The part of the pharynx seen through the mouth is called the oropharynx (Lat. os, or- = mouth). The lingula is hanging down from its frontal edge. There is one tonsil located on each side. Normal tonsils can be small and not visible or quite prominent when checked in a mirror (Picture 2). Symmetrically enlarged and reddened tonsils are seen in acute inflammation; in chronic inflammation, tonsils can be shrunk. From asymmetric tonsils or lingula pharyngeal a pharyngeal cancer can be suspected.
Picture 2: Oral part of the pharynx as seen through the mouth.
The bottom part of the pharynx, lying behind the larynx is called the laryngopharynx. The back part of the pharynx continues downward into the esophagus, and its front part into the larynx. During swallowing, the entrance of the larynx is covered by a muscular fold – epiglottis.
Common Conditions of the Pharynx
- Itchy throat
- Sore throat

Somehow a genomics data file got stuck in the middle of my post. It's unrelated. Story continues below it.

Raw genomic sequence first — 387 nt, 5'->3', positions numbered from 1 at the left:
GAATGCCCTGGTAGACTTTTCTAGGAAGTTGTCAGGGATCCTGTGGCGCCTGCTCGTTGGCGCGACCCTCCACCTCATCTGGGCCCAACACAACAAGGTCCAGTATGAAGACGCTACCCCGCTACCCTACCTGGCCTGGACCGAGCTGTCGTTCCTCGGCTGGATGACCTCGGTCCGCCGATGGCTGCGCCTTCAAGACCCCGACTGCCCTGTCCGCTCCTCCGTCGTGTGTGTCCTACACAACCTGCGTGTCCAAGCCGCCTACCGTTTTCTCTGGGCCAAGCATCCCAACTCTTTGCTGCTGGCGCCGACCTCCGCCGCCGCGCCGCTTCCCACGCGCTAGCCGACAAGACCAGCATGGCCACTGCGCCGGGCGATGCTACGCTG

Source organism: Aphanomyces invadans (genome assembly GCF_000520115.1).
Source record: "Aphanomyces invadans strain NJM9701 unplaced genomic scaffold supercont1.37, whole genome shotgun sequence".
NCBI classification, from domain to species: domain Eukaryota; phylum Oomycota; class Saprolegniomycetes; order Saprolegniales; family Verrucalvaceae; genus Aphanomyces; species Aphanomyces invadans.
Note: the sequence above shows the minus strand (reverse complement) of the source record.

- Difficulty swallowing – dysphagia
- Swollen Uvula
- Enlarged tonsils or inflamed tonsils
- Tonsil Stones
- Enlarged adenoids
- Postnasal drip
- Pharyngeal cancer
- Throat injuries
What is the Larynx?
The larynx (from Gk. larynx = the upper windpipe) is an air passage carrying air from the pharynx to the trachea (Picture 1). It contains the vocal cords (folds), also called the voice box. The adjective form of larynx is laryngeal, for example, laryngeal cancer.
- Control of the airflow during breathing
- Sound creation
- Prevents of air from escaping the lungs, for example, during weightlifting
- Protection of lungs against foreign objects
Larynx is a short (1.5 inch) tube lying in the front middle part of the neck, between the pharynx above and the trachea below. It extends from the upper edge of the thyroid cartilage (laryngeal prominence – Adam’s apple) to the bottom edge of the cricoid cartilage. In skinny persons, both cartilages can be felt by fingers. The thyroid cartilage is connected to the hyoid bone by muscles. Larynx lies on the C3-C6 level of the cervical spine.